our store had a bar in another corner where various high-end teas were being served – no tea bags here – and where clients could sit at the bar sipping their tea, chatting convivially, and of course puffing on their e-cigarettes together.
vapor shop-4
In yet another corner it had a nook where vapers could sit on smart but environmentally-friendly furniture made with discarded objects, and flip through high-end magazines like Monocle, all the while puffing meditatively on their e-cigarettes.

vapor shop-5

(these photos are not of the store we saw, but the fact that I found them, and many others like it, makes me think that this is the basic blueprint of all vapor stores)

It all rather reminded me of the more traditional smoking rooms of the 19th Century

smoking room victorian england

or more darkly of those high-end turn of the 19th Century Parisian brothels which Toulouse-Lautrec liked to paint
brothel Toulouse Lautrec
Like the French say, “plus ça change et plus c’est la même chose”, the more it changes and the more it’s the same thing. In every age, there’s always a part of society which wants to be exotic.

But all my wife and I want is for our son to quit smoking.

_________________

e-cigarette: http://www.vapeitnow.com/pics/joyetech-starter-kit/joyetech-evic-5.jpg [in http://www.vapeitnow.com/products/joyetech-starter-kit/joyetech-evic.html%5D
smoking e-cigarette: http://thegazette.com/wp-content/uploads/2013/08/ecigarettes680.jpg [in http://thegazette.com/2013/10/10/university-of-iowa-considers-e-cigarettes-and-campus-wide-smoking-ban/%5D
NoLiTa: http://dguides.com/images/newyorkcity/areas/nolita.jpg [in http://dguides.com/newyorkcity/areas/nolita/%5D
Dinosaur skeletons: http://www.dinostoreus.com/rex-vs-ceratops.jpg [in http://www.dinostoreus.com/%5D
Bull snorting: http://www.ecigarettedirect.co.uk/media/catalog/product/cache/1/image/9df78eab33525d08d6e5fb8d27136e95/r/a/raging-bull.jpg [in http://www.eliquid.co.uk/%5D
Vapor shop-1: http://ecigarettereviewed.com/wp-content/uploads/2013/06/vapor-loft-vape-shop.jpg [in http://ecigarettereviewed.com/so-cal-vapers-creating-their-own-june-gloom/%5D
Vapor shop-2: http://getvapordelight.com/newsite/wp-content/uploads/2013/05/IMG_93591.jpg [in http://vapordelight.com/vapor-bar-lounge/%5D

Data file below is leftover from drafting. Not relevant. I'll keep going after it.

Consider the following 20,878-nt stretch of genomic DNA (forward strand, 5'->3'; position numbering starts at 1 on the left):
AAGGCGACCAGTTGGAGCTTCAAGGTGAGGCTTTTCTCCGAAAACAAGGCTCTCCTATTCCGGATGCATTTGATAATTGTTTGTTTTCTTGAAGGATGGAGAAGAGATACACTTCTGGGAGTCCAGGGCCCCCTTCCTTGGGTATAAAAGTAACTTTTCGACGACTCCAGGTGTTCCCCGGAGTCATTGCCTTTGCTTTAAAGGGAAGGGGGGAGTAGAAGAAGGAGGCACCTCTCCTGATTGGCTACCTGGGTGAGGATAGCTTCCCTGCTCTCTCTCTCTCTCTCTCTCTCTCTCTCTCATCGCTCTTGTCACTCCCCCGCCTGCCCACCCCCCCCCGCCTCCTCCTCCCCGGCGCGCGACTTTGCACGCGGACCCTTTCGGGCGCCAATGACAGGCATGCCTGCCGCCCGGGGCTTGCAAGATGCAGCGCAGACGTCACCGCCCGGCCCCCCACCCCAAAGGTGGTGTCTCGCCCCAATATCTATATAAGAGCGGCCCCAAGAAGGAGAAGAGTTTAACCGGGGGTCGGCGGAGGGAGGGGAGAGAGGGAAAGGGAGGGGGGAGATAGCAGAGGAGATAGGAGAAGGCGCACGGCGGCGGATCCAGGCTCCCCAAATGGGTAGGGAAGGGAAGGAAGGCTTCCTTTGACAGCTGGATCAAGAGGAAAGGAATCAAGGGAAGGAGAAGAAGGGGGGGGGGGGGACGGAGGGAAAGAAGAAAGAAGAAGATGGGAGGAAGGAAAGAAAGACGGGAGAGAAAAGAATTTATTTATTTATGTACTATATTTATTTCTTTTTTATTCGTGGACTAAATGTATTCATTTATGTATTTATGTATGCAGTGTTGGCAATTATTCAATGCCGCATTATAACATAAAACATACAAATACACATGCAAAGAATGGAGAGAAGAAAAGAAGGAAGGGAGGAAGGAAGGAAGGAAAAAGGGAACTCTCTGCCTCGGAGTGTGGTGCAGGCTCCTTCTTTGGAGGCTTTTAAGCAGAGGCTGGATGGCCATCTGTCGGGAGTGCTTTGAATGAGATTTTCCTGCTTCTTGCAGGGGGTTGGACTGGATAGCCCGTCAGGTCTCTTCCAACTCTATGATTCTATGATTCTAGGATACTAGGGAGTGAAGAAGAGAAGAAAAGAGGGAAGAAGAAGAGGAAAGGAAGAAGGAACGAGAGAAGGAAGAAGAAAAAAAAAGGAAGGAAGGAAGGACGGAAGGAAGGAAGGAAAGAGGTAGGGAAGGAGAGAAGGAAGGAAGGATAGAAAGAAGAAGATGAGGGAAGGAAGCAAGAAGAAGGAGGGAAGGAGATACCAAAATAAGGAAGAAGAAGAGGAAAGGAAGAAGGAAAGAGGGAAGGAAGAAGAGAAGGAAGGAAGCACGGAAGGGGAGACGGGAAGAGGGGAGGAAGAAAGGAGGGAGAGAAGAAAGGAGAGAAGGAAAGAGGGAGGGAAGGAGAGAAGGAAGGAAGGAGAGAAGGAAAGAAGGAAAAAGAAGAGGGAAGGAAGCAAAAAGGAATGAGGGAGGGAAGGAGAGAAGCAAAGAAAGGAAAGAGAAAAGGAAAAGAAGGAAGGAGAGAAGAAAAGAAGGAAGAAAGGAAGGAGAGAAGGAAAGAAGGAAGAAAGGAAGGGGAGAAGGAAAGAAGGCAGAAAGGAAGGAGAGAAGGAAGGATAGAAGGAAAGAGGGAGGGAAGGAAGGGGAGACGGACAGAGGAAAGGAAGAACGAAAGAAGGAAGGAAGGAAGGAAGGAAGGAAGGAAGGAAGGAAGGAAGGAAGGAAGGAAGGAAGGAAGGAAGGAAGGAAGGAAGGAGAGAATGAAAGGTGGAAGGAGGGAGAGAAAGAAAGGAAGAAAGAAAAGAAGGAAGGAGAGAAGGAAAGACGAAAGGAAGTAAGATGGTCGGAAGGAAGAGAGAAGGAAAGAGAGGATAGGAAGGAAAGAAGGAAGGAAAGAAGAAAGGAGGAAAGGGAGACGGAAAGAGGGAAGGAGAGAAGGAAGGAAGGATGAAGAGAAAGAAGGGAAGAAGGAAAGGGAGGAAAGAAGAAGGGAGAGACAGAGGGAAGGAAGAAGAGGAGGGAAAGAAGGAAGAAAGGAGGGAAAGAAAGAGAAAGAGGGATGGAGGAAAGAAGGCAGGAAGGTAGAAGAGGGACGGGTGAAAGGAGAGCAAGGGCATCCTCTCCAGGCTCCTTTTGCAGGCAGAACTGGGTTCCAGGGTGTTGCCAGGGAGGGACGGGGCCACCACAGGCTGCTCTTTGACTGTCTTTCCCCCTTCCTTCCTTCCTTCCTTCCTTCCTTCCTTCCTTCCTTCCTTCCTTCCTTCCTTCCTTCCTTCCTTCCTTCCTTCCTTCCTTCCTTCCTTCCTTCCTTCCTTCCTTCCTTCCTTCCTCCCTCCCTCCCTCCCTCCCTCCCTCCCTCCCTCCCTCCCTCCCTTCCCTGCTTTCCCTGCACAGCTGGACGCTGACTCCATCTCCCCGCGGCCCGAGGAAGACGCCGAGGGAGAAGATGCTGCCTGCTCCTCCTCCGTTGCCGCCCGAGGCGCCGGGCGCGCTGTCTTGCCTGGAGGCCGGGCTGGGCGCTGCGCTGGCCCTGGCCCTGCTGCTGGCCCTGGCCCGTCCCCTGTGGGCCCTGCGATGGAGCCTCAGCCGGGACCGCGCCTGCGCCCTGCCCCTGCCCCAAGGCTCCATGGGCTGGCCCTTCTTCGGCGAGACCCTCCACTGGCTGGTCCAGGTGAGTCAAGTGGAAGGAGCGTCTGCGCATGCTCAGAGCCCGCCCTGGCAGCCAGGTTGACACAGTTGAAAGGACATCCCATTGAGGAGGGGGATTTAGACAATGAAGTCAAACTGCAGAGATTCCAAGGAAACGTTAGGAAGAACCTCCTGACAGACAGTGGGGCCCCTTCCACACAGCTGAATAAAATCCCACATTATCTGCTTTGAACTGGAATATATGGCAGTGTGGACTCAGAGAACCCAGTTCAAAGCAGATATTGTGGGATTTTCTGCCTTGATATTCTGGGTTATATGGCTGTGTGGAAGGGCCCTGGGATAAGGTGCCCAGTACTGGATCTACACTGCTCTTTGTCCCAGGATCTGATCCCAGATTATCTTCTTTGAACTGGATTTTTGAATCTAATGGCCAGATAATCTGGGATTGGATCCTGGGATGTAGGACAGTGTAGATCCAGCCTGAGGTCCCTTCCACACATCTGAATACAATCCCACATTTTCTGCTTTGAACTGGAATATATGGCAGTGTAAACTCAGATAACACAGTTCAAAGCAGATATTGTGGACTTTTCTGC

Vapor shop-3: http://www.yext-static.com/cms/af5ee3ea-019d-4b15-991d-76d4fc371fe1.jpg [in http://yellowpages.ny1.com/biz/buffalo-vapor-lounge/buffalo/ny/14216/53824266%5D
Smoking parlour Victorian England: http://www.victorianweb.org/art/architecture/clubs/11.jpg [in http://www.victorianweb.org/art/architecture/clubs/11.html%5D
Brothel Toulouse Lautrec: http://www.studiomatters.com/blog/wp-content/uploads/2011/03/719px-Henri_de_Toulouse-Lautrec_012.jpg [in http://www.studiomatters.com/art/olympias-heirs%5D

9/11 MEMORIAL, NEW YORK

Beijing, 13 January 2013

They say that those of us who were alive at the time remember where we were and what we were doing when we heard about Jack Kennedy’s assassination. That is certainly true for me; I was in bed in my dormitory at boarding school with lights out when one of the older boys burst in announcing the news. The same holds for me when it comes to the attack on the twin towers of the World Trade Center in New York. I had recently come back from lunch and was working without much enthusiasm on a document when a colleague came running down the hall shouting out the news to all of us.

Since then, every time my wife and I go back to New York, we always take a trip down to ground zero, to see how things have changed. So it was this time that on the last day of our latest stay in New York, after an earlier false start (we hadn’t understood that you need to book on-line), my wife and I managed to visit the 9/11 Memorial. After collecting the tickets, finding the entrance, threading our way through an active construction site, past numerous security checks – more numerous than at an airport – we finally arrived in the area of the memorial itself.

It is a somberly moving monument. First, there is the location of the two square fountains that make up the design. They have been inserted into the footprints of the two towers, thus serving as an eternal reminder of the latter’s disappearance.

aerial view-3

Then there is the design of the fountains. The water doesn’t spray up in noisy, joyous jets as is normally the case for fountains, but instead falls from the rims of the fountains, continuous lines of tears, into the dark pool far below

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from where it disappears down into a central, apparently bottomless void, the hole left in the city’s and the in country’s heart.

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And all around the fountains’ rims, from where the water-tears flow, are inscribed the names of those who died in the attack on the towers, as well as in the attack on the Pentagon and in the airplanes that were used as the weapons.

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Truly moving indeed.

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Aerial view: http://i.i.com.com/cnwk.1d/i/tim/2011/09/10/rmitchell911memorial_480x360.png

other pictures: mine